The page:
Evolution of Existing Designs
If a design is considered mature in terms of layout and configuration then ether Sizing Optimization can be used for fabricated structures idealized as thin shells and beams, or Shape Optimization can be used for thin shell or solid type structures.
Sizing Optimization is based on changing the physical properties of the elements in the FEA mesh. This means the method is limited to idealizations using 1D or 2d elements. The method has a very long and successful history in traditional industries such as automotive, maritime and aerospace with thin shell fabrications. The structural layout has been determined by other considerations, often using high level parametric optimization studies. The sizing optimization is then a search for an optimum within that pre-defined configuration.
However I have started to see companies using this approach to evaluate stiffnesses of different load paths within a solid type component. A joint fitting for example can be broken down into bending and axial load paths with a high level of idealization using 1D elements. The motivation for such a drastic approach is to allow rapid sizing optimization of the simplified structure. This gives useful information about the importance of each load path and provides a direction for useful design evolution. The simplified structure also tells a clearer story as to ‘why’ the structure is successful. Many thousands of configurations can be studied very quickly.
Shape optimization traditionally used a fixed FEA mesh which was then distorted in some way, but kept the same topology. It was perhaps the most unusable type of optimization solution as methods to achieve candidate mesh distortions were tedious to set up and not very general. However modern methods have broken away from the traditional paradigm based on design variables (geometric features), objective function (mass) and constraints (stresses and deflections). Instead the methods revert back to the very early Optimality Criteria approaches. An Optimality Criteria such as Fully Stressed Design simply stated that a promising design evolution would follow a predefined criterion, such as trying to maximize stresses in all parts of a structural component to ensure it was working most efficiently. The modern shape optimization tools use more sophisticated criteria, such as stress homogeneousness (the stresses should flow smoothly throughout a structure) and control the mesh perturbations in a more sophisticated way, including re-meshing if required.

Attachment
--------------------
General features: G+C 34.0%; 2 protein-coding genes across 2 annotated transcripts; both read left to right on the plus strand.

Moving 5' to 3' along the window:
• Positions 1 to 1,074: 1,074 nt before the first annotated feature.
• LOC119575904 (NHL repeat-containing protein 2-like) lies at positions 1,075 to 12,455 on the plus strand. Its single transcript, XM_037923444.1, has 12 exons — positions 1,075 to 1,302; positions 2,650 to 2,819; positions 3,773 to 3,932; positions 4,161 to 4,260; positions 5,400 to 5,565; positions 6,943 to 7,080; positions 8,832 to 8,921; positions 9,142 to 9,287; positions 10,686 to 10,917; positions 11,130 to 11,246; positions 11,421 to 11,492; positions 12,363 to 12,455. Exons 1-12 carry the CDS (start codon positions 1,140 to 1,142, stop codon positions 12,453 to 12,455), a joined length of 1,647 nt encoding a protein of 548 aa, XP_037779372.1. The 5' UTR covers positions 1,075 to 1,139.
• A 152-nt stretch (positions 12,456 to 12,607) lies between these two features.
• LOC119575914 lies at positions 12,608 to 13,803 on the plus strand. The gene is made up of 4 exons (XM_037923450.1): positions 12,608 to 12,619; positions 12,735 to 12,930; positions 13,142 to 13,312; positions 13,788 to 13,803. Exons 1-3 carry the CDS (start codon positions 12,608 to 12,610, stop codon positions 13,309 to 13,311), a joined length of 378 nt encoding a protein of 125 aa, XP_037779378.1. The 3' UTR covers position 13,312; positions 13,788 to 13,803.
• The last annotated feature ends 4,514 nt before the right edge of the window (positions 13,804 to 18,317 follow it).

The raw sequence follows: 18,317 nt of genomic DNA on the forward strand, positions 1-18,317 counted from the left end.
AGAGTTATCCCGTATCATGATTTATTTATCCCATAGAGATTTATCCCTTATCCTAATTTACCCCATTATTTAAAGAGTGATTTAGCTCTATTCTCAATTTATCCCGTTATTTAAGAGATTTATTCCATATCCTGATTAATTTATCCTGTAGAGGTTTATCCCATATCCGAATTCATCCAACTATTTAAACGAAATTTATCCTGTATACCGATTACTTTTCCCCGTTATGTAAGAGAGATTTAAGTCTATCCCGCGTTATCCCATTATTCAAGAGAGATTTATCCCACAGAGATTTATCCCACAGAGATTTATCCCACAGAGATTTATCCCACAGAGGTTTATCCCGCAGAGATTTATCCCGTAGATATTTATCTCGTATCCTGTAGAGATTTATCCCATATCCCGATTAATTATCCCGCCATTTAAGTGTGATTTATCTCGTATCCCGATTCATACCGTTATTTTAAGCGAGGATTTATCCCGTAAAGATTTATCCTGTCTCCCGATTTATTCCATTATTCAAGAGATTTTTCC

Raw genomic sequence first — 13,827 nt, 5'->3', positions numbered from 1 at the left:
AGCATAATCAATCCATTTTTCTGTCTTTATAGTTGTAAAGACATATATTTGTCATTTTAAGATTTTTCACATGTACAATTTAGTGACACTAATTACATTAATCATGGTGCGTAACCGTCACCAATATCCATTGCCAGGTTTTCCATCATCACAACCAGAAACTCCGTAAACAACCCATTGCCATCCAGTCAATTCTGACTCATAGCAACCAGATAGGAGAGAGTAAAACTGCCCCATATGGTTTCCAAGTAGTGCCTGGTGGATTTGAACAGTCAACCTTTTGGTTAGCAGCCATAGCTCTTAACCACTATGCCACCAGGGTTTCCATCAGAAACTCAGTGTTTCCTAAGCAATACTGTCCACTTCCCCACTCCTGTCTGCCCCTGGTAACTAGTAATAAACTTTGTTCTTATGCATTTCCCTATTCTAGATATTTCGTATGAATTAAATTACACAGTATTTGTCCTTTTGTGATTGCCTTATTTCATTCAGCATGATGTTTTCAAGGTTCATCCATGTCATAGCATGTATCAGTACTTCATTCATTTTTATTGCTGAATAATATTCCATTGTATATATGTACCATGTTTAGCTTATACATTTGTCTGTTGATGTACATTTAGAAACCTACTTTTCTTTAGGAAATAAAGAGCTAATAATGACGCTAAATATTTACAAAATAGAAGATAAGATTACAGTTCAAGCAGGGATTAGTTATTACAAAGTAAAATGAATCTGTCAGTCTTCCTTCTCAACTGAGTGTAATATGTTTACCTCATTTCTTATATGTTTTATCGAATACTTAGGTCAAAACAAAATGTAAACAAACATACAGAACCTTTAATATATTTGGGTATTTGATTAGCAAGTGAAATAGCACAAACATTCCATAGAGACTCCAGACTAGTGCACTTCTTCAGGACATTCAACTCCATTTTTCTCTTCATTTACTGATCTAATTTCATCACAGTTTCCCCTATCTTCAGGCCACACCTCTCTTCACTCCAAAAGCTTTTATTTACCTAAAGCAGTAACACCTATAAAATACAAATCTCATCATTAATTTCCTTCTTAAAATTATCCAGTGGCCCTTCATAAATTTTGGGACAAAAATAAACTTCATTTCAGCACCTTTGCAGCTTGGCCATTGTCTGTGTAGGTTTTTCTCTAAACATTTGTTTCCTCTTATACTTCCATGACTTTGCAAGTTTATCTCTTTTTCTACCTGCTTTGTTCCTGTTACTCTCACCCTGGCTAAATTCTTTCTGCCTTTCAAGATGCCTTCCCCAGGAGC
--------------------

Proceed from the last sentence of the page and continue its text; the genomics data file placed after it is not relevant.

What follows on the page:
Shape optimization seems to work best when honing a mature design. For example quite subtle changes in hole or fillet profiles can make significant changes to local stress concentrations and hence fatigue life.
Overall, some caveats apply equally to refining mature designs as when evolving radical new designs
- Uncertainty of operational environment
- Manufacturing Feasibility
- Incompatibility with packaging requirements
Whichever stage of optimization is being considered, some basic recommendations are common.
- The physics of the engineering structure must be fully understood before any meaningful optimization can be attempted.
- The FEA implementation of the structure must be sound, modeling errors will usually invalidate an ‘optimum’ solution.
- The scope of the optimization study must be clearly defined – conceptual or derivative.
- The breadth of the study must be realistic – will we be able to make sensible engineering judgments based on the answers we get back?
- Will the volume of output data swamp our decision making process?
There are many more practical or philosophical questions that could be asked to make sure that the ‘optimum’ that is delivered is valid and meaningful to us in design.